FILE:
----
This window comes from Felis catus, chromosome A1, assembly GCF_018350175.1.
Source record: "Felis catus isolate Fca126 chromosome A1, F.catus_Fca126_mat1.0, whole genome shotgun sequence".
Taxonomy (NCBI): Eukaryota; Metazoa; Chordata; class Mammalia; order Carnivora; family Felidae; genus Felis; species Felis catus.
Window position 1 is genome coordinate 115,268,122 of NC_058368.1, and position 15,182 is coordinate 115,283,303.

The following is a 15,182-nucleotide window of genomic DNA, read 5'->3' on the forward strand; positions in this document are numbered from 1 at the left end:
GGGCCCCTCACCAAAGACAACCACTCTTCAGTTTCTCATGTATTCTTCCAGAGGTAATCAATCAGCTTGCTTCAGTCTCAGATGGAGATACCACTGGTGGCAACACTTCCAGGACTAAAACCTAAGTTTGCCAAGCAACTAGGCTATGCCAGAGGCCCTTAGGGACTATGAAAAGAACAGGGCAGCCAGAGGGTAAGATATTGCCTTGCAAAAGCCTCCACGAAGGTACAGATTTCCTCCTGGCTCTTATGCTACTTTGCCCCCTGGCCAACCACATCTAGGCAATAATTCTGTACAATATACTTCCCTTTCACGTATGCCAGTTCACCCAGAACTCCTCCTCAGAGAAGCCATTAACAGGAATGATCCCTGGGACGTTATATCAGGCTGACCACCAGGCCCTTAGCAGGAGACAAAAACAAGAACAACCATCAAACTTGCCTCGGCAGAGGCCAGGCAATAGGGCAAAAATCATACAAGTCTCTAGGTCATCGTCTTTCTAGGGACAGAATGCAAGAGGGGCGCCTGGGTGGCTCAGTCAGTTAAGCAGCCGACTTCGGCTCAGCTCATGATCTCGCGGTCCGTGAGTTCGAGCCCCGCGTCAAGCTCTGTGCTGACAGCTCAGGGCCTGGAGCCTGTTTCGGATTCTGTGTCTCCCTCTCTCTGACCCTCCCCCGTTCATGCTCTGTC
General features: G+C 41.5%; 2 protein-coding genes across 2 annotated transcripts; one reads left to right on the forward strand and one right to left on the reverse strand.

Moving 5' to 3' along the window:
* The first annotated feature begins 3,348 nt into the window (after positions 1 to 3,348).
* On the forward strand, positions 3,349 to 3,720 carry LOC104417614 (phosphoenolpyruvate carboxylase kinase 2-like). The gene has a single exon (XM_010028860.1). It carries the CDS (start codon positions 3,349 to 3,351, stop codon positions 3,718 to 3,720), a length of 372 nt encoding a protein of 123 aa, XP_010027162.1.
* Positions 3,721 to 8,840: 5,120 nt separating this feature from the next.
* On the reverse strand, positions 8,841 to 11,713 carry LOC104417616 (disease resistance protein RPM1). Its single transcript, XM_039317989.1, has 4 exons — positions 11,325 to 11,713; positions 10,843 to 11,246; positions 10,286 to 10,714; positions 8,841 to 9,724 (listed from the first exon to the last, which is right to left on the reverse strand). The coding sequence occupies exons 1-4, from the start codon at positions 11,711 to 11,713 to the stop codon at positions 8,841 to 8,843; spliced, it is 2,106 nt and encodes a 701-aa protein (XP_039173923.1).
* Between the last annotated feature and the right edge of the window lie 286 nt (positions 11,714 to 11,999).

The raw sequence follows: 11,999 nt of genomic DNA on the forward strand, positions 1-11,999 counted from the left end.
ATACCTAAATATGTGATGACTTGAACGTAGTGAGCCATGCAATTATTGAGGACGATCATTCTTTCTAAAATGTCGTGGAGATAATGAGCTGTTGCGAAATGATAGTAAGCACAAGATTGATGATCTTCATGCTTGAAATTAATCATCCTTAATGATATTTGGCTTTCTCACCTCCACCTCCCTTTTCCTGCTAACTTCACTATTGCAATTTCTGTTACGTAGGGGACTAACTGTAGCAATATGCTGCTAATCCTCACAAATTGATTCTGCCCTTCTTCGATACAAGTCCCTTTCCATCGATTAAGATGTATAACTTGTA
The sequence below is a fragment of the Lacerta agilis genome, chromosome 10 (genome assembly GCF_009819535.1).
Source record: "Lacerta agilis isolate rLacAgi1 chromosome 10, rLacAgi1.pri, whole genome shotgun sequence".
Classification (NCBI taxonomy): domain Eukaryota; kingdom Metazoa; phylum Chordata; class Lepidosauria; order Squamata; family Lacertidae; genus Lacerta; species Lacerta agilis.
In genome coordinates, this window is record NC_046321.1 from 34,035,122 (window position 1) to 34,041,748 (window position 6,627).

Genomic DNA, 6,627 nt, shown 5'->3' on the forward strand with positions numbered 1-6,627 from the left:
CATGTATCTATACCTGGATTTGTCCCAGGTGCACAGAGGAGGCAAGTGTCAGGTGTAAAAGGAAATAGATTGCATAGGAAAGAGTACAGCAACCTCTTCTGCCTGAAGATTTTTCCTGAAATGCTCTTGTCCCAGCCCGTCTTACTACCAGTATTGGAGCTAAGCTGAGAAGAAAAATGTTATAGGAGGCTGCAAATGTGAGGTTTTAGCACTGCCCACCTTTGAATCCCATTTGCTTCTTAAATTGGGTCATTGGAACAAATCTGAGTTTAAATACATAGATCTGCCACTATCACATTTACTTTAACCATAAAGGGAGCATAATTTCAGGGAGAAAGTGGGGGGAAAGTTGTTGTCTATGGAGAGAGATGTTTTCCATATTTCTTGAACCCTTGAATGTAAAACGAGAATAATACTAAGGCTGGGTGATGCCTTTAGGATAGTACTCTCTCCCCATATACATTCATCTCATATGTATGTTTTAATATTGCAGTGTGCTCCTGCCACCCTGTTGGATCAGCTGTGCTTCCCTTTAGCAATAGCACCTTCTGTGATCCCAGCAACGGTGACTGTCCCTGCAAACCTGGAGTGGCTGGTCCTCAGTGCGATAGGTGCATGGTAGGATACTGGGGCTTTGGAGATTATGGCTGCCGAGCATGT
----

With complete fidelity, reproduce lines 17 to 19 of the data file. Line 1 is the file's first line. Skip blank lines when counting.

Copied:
Source record: "Lacerta agilis isolate rLacAgi1 chromosome 10, rLacAgi1.pri, whole genome shotgun sequence".
Classification (NCBI taxonomy): domain Eukaryota; kingdom Metazoa; phylum Chordata; class Lepidosauria; order Squamata; family Lacertidae; genus Lacerta; species Lacerta agilis.
In genome coordinates, this window is record NC_046321.1 from 34,035,122 (window position 1) to 34,041,748 (window position 6,627).